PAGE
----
• Traditional box pleat: Similar to the full length box pleat, yet it doesn’t run the length of the shirt (because it’s only sewn into the top of the shirt, it fades as it runs down).
  • Inverted box pleat: Similar to the box pleat, but inside-out. It helps hide the appearance of the pleat while maintaining its usefulness.
  • Side pleats: Instead of the one box pleat in the middle of the shirt, side pleats split each single pleat and spread them out to the shoulders. This allows a similar amount of give as the box pleat, but with a different appearance; however, it’s more difficult to include darts in the shirt.
  • No pleats: Often, pleats just aren’t necessary. If the shirt is well fitting and/or includes darts, it may not need the flexibility that the pleats provide.

So, why do we choose the full length box pleat? While we pride ourselves on practical designs, this is a rare case of form before function for us. The full length pleat, in our eyes, has a slimming effect from the back, and also provides a touch of symmetry with the front placket. Because it’s sewn into the shirt all the way down, it doesn’t provide any of the give that the other pleats allow. But we’re confident that with our custom fits (aided by the side darts), this is unnecessary.

And while we personally wear our design proudly, we can’t claim to be the first to use the full length back pleat: Band of Outsiders and Ben Sherman have used it as well.

But of course, everyone has their own opinion, which we’re happy to accommodate. We know the full length box pleat isn’t for everyone (especially if you iron your own shirt), so just email us and we’ll adjust your shirt to your choice of pleat.

 

Biased Cut Gift Cards

December 11, 2010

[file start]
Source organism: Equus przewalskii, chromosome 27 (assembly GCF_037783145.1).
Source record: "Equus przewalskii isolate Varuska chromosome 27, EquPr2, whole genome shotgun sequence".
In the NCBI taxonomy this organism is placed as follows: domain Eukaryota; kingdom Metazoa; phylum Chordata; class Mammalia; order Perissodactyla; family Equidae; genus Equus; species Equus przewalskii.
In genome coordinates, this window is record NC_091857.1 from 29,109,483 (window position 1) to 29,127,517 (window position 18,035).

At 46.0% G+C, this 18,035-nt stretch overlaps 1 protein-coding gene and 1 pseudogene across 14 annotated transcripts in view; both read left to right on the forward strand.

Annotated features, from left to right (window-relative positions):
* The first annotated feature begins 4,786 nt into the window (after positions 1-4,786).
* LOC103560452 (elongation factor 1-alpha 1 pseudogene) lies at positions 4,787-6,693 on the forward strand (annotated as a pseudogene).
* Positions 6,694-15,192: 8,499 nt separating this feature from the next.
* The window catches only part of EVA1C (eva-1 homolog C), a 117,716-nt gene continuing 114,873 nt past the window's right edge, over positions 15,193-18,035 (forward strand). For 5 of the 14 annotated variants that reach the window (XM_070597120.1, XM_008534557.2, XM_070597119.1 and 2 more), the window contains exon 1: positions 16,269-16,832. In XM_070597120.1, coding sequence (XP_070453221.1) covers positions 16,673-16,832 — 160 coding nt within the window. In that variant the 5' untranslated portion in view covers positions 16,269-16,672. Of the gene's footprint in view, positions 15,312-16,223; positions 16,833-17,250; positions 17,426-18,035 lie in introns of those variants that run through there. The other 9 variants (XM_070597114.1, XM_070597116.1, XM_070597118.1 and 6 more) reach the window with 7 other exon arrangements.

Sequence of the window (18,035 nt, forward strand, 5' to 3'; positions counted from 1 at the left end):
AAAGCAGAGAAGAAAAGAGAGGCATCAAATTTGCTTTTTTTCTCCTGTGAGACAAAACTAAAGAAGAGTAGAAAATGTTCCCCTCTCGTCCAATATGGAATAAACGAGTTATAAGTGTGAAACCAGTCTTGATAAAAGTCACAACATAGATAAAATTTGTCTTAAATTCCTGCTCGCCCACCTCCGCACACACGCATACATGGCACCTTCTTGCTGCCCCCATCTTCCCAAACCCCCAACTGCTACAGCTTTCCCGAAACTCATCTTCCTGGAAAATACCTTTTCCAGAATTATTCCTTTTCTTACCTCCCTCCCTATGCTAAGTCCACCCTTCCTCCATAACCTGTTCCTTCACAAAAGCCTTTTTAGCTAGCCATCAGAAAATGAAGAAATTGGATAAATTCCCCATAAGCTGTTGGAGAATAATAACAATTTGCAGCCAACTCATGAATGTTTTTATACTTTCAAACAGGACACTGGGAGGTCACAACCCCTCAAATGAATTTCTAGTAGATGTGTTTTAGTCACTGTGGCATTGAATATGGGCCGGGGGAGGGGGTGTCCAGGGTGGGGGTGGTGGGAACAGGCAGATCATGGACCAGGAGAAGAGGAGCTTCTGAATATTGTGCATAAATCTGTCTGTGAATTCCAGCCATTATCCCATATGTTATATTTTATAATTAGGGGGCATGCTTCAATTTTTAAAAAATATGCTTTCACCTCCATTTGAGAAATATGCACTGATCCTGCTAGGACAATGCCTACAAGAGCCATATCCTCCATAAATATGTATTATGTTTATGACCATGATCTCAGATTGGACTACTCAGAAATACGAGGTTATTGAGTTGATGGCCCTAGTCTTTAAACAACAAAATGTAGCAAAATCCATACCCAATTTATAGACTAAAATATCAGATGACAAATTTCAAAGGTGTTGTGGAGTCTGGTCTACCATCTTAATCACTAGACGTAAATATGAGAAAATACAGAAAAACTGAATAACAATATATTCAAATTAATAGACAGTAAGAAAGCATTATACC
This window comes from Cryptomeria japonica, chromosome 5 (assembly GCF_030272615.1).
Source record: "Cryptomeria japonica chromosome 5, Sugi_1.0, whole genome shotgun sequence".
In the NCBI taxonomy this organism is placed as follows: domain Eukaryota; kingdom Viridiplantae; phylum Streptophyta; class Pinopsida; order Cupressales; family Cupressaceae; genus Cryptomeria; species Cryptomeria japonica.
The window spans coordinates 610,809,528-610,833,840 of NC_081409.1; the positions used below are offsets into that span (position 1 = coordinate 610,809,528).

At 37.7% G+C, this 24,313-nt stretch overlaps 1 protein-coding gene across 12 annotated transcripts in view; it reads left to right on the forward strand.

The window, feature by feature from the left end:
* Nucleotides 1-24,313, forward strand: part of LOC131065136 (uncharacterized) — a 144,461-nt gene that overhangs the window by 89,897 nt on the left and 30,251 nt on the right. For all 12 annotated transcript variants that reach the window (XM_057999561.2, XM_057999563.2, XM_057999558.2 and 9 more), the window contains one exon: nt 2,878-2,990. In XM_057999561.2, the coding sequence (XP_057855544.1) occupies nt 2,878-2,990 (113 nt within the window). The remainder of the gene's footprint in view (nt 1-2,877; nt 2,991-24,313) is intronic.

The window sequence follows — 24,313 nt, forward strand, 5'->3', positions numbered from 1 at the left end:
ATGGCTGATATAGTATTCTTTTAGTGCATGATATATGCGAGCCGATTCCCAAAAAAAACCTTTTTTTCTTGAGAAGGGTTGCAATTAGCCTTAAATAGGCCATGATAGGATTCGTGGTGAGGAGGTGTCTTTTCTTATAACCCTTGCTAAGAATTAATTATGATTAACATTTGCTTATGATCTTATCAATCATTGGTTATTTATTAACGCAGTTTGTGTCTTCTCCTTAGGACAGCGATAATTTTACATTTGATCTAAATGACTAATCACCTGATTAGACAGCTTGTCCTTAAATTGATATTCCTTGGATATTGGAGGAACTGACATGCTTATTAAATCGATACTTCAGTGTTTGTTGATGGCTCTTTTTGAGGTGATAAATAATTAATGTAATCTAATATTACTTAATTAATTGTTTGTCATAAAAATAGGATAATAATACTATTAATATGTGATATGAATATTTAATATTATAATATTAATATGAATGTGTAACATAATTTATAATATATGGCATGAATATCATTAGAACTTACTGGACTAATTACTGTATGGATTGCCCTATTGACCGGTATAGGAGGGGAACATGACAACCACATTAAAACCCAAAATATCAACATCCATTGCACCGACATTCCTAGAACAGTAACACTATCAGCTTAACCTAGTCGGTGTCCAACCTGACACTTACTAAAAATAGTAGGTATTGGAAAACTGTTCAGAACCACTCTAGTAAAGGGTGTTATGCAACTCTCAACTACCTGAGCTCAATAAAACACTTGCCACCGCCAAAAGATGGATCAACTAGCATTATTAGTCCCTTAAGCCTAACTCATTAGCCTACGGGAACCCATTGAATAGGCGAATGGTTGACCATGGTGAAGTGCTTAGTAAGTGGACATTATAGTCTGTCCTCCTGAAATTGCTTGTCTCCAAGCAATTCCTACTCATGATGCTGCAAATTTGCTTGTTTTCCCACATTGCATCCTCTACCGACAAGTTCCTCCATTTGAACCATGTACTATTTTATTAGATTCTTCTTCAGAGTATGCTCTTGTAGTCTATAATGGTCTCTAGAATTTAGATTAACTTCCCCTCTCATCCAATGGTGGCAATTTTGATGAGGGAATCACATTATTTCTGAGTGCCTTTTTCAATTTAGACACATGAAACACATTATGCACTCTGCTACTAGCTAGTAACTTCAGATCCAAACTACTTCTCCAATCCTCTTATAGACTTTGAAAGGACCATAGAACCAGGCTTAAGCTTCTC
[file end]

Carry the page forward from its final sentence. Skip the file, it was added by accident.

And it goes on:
We’ve finally launched our long-awaited Gift Cards!

Please email us for more information on purchasing.

Keeping our shirts wrinkle-free-free

December 11, 2010
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There’s no denying it – guys love their wrinkle-free fabrics. What started as an ideal solution to an age old problem for any traveling businessman has made its way to the masses. No longer do guys have to spend time pressing, ironing, or steaming (or begging their significant others to do it for them). It’s a no-brainer, right?

Well, first it helps to understand what wrinkle-free fabrics actually are. Typically it’s just a standard cotton fabric combined with a “finishing agent” (I wish we could be explaining how wrinkle-free fabrics come from a new genetically modified, environmentally friendly, cost-effective cotton plant, but we’re not quite there yet). The “finishing agents” have evolved somewhat, but are mostly still the same chemicals that were used almost 20 years ago.

So why isn’t Biased Cut stocking these shirts? We have our reasons, and, at least for now, we’re sticking to them:

  • The cotton fabrics used in wrinkle-free shirts are typically of lower quality than what you’ll find in our store, and as a result they don’t breathe as well, aren’t as soft, and don’t last as long.
  • The “finishing agents” often include formaldehyde (yes, the embalming fluid), which can cause skin problems for some people. While the effects may be somewhat overstated, this recent NY Times article shows that the risks are still very real.
  • The chemicals used can make it more difficult to remove dirt and stains from the shirts
  • While claims for environmental concerns have been vague, we have yet to hear any evidence that they are safe either

Really, we’d love for more fabrics to be wrinkle-free. But until we’re convinced otherwise on the issues above, we are sticking with our high-quality 100% cotton shirts.

And if you really hate ironing…

 

Biased Cut’s Measuring Guide

December 5, 2010